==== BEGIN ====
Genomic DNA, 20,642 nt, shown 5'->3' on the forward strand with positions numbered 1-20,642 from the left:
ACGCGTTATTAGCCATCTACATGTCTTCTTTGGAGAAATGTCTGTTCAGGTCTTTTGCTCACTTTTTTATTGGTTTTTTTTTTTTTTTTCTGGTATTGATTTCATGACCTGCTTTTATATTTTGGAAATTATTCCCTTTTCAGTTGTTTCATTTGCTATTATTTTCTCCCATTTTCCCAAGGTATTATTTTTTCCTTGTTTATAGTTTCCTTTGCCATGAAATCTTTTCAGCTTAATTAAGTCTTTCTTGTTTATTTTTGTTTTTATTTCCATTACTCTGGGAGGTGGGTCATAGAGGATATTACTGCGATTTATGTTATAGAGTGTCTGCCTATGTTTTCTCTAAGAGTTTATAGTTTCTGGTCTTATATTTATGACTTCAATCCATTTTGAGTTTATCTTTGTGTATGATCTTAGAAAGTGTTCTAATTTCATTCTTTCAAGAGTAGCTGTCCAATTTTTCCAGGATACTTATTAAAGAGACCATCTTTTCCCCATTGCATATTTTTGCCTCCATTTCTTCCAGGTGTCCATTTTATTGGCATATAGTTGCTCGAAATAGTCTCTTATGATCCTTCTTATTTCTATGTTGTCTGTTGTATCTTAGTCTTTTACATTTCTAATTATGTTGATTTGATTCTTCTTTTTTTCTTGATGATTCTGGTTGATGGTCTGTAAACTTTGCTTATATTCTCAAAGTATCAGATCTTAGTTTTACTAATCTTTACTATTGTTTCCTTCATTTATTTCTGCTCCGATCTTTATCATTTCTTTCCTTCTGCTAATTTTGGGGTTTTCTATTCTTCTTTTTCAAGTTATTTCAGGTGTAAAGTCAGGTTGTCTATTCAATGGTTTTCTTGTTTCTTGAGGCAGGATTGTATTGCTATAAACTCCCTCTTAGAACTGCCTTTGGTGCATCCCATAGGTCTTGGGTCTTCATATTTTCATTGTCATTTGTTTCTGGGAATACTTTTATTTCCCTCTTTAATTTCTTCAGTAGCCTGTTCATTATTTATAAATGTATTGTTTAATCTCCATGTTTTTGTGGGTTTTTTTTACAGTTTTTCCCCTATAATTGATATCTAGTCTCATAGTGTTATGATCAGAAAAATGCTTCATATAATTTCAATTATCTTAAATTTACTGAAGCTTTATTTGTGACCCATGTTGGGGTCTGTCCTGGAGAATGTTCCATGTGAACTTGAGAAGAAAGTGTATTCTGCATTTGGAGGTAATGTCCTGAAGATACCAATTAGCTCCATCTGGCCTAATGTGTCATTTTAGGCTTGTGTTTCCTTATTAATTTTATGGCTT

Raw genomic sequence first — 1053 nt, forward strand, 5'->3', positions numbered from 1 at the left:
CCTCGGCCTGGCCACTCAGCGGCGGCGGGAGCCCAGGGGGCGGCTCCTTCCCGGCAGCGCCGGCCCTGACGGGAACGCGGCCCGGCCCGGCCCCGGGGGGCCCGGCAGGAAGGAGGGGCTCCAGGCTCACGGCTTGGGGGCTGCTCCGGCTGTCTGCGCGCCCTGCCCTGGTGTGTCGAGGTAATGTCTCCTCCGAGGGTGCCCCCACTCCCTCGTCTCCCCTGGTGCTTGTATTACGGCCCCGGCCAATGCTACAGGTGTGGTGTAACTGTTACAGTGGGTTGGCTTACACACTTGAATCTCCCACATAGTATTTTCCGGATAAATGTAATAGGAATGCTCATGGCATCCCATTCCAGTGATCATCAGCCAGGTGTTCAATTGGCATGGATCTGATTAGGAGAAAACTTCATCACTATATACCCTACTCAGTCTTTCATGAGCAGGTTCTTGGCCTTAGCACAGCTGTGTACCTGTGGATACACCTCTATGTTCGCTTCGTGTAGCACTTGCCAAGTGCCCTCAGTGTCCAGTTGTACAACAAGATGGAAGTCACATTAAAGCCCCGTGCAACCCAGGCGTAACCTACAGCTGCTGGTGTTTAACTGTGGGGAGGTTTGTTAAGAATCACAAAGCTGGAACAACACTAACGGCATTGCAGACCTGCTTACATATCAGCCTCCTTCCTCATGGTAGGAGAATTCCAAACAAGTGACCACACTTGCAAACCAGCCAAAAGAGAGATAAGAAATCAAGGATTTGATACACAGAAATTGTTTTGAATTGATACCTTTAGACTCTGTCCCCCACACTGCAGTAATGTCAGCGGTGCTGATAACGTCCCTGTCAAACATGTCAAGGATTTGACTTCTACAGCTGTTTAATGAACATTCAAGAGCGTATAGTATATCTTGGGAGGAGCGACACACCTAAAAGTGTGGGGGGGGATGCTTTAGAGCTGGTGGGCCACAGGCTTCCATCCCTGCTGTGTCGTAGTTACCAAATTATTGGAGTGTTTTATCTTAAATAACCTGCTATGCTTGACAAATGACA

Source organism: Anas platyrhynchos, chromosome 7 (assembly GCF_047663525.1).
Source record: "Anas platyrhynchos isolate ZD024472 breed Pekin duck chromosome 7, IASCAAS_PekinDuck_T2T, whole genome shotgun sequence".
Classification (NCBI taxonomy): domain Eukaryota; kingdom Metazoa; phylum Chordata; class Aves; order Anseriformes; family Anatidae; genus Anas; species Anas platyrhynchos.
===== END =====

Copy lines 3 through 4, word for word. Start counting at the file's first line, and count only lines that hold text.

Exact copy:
Raw genomic sequence first — 1053 nt, forward strand, 5'->3', positions numbered from 1 at the left:
CCTCGGCCTGGCCACTCAGCGGCGGCGGGAGCCCAGGGGGCGGCTCCTTCCCGGCAGCGCCGGCCCTGACGGGAACGCGGCCCGGCCCGGCCCCGGGGGGCCCGGCAGGAAGGAGGGGCTCCAGGCTCACGGCTTGGGGGCTGCTCCGGCTGTCTGCGCGCCCTGCCCTGGTGTGTCGAGGTAATGTCTCCTCCGAGGGTGCCCCCACTCCCTCGTCTCCCCTGGTGCTTGTATTACGGCCCCGGCCAATGCTACAGGTGTGGTGTAACTGTTACAGTGGGTTGGCTTACACACTTGAATCTCCCACATAGTATTTTCCGGATAAATGTAATAGGAATGCTCATGGCATCCCATTCCAGTGATCATCAGCCAGGTGTTCAATTGGCATGGATCTGATTAGGAGAAAACTTCATCACTATATACCCTACTCAGTCTTTCATGAGCAGGTTCTTGGCCTTAGCACAGCTGTGTACCTGTGGATACACCTCTATGTTCGCTTCGTGTAGCACTTGCCAAGTGCCCTCAGTGTCCAGTTGTACAACAAGATGGAAGTCACATTAAAGCCCCGTGCAACCCAGGCGTAACCTACAGCTGCTGGTGTTTAACTGTGGGGAGGTTTGTTAAGAATCACAAAGCTGGAACAACACTAACGGCATTGCAGACCTGCTTACATATCAGCCTCCTTCCTCATGGTAGGAGAATTCCAAACAAGTGACCACACTTGCAAACCAGCCAAAAGAGAGATAAGAAATCAAGGATTTGATACACAGAAATTGTTTTGAATTGATACCTTTAGACTCTGTCCCCCACACTGCAGTAATGTCAGCGGTGCTGATAACGTCCCTGTCAAACATGTCAAGGATTTGACTTCTACAGCTGTTTAATGAACATTCAAGAGCGTATAGTATATCTTGGGAGGAGCGACACACCTAAAAGTGTGGGGGGGGATGCTTTAGAGCTGGTGGGCCACAGGCTTCCATCCCTGCTGTGTCGTAGTTACCAAATTATTGGAGTGTTTTATCTTAAATAACCTGCTATGCTTGACAAATGACA